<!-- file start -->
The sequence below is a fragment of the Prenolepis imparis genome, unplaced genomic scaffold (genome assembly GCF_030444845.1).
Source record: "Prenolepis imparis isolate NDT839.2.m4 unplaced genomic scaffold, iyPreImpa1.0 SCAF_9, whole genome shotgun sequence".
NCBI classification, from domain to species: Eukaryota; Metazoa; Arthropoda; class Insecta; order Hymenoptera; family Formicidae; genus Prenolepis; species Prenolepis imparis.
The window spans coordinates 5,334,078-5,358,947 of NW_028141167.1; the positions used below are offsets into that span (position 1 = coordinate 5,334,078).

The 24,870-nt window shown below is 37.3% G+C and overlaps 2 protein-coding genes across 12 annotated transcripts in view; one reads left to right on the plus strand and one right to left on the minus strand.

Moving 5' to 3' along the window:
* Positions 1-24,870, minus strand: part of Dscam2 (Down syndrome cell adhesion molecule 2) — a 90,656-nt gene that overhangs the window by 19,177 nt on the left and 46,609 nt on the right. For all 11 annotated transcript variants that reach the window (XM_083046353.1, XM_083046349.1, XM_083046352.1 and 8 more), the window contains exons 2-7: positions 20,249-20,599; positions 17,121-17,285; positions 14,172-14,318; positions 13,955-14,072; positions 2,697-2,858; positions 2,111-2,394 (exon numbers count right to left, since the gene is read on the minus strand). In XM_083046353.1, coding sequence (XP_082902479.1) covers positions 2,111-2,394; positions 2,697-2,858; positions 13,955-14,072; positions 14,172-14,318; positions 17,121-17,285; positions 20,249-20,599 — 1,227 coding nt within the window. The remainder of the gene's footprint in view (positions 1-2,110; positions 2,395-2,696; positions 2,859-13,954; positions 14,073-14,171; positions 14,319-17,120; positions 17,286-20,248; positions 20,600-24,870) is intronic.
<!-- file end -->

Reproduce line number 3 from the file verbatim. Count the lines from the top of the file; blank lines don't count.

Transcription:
NCBI classification, from domain to species: Eukaryota; Metazoa; Arthropoda; class Insecta; order Hymenoptera; family Formicidae; genus Prenolepis; species Prenolepis imparis.